On July 15, 1958, President Dwight Eisenhower sent about 15,000 American Marines (34) to Beirut under Operation Blue Bat. (35) The civil war ended three weeks later, leaving behind a death toll of between 1,400 to 4,000 Lebanese. (36) But the situation in Lebanon remained volatile. The government, for one, did little to correct the uneven distribution of wealth in Lebanese society. Although Lebanons economy prospered in the 1960s, this opulence was largely concentrated in Beirut and along the coast. (37) The hinterlands, on the other hand, were characterized with the absence of industry, population explosion and grinding poverty.
(38) In addition, hostilities such as the Six-Day War in June 1967 and King Hussein of Jordans small-scale wars against the Palestine Liberation Organization (PLO) in the early 1970s resulted in more Palestinian refugees escaping to Lebanon. (39) This wave of Palestinian refugees, however, included with them armed militias of the PLO. (40) Taking advantage of the abject living conditions in Lebanons refugee camps, the PLO incited their fellow expatriates to take up arms against the countrys Maronite-dominated regime.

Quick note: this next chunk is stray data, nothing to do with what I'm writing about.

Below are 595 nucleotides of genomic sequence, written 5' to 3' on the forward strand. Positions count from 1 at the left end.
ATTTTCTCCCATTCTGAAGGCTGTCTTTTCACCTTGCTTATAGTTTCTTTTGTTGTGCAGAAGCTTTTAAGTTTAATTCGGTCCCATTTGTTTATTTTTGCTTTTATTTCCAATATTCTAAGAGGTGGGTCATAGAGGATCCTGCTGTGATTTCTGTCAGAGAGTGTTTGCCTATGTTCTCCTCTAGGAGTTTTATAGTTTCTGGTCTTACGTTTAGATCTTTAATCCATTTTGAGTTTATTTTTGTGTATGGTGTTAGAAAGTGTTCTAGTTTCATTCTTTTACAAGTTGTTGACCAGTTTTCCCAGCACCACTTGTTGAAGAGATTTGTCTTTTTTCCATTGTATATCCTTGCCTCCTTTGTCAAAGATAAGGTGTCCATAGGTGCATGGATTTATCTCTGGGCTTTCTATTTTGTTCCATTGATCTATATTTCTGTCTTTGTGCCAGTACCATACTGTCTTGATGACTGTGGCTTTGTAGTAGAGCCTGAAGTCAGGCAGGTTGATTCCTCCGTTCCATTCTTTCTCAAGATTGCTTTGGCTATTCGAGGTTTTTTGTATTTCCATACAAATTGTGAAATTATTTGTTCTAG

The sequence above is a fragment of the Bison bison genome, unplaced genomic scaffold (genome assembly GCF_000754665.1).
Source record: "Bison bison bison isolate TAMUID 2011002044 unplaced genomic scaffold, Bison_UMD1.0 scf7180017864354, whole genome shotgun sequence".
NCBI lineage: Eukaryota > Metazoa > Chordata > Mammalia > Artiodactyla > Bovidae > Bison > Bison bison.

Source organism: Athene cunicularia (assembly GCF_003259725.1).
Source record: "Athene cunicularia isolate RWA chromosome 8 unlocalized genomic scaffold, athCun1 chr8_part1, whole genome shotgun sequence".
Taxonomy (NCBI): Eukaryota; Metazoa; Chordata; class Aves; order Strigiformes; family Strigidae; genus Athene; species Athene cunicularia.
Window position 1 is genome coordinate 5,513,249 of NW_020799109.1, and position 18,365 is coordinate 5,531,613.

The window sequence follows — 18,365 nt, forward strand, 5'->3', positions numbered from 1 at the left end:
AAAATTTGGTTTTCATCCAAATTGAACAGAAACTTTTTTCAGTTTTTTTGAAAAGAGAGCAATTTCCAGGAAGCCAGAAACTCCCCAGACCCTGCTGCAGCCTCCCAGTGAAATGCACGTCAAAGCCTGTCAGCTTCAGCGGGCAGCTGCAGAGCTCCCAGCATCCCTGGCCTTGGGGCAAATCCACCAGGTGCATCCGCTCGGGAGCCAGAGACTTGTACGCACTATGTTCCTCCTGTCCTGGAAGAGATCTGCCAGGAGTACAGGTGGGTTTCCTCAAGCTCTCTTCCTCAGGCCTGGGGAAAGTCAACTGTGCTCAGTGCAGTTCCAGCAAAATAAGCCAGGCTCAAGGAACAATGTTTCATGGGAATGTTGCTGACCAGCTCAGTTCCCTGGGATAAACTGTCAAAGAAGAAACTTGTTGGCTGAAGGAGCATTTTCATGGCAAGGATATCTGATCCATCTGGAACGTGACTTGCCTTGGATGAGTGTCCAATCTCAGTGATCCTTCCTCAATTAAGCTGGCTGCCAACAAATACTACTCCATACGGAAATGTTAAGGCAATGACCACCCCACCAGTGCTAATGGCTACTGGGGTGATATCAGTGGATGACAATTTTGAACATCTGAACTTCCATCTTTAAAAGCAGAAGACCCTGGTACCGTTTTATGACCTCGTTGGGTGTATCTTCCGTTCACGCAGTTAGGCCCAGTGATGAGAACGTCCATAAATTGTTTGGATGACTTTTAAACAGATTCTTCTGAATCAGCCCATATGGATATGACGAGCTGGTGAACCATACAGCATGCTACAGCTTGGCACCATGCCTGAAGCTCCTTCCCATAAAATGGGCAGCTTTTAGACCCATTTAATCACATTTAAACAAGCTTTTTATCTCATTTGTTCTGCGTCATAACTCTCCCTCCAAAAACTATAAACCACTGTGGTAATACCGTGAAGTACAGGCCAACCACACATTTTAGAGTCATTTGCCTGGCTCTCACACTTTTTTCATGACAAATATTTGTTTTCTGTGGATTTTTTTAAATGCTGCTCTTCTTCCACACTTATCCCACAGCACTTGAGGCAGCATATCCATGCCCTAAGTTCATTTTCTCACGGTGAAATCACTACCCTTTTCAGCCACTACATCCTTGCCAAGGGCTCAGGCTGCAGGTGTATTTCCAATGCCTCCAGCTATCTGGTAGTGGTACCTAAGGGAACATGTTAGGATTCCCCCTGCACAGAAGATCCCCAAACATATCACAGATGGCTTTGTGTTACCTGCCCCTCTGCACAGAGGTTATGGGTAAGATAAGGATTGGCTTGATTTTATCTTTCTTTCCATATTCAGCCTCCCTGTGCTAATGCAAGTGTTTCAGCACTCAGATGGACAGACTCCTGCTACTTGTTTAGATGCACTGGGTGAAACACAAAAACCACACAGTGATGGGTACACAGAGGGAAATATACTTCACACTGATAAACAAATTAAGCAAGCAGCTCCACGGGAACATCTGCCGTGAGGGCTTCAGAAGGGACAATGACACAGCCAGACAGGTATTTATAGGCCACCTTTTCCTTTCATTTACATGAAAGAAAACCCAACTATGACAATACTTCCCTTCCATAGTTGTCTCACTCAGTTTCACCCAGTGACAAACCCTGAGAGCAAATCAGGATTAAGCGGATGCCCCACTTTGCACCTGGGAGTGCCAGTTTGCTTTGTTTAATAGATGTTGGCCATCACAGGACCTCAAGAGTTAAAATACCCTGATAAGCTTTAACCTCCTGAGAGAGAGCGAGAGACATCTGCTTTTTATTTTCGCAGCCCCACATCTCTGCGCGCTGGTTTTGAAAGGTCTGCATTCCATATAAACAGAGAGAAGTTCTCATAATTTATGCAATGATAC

As the PLO was heavily armed, their arrival in Lebanon threatened to reverse the balance of political and military power in favor of the Muslims. (41) The Maronites, as expected, was resistant to Muslim attempts to obtain de facto power. In response to the PLOs recruitment of Palestinian refugees, the right-wing Christian Phalange party started to arm and train young men in Maronite mountain strongholds around the Qadisha Valley. Israel allied itself with the Phalange and provided the latter with weapons and training.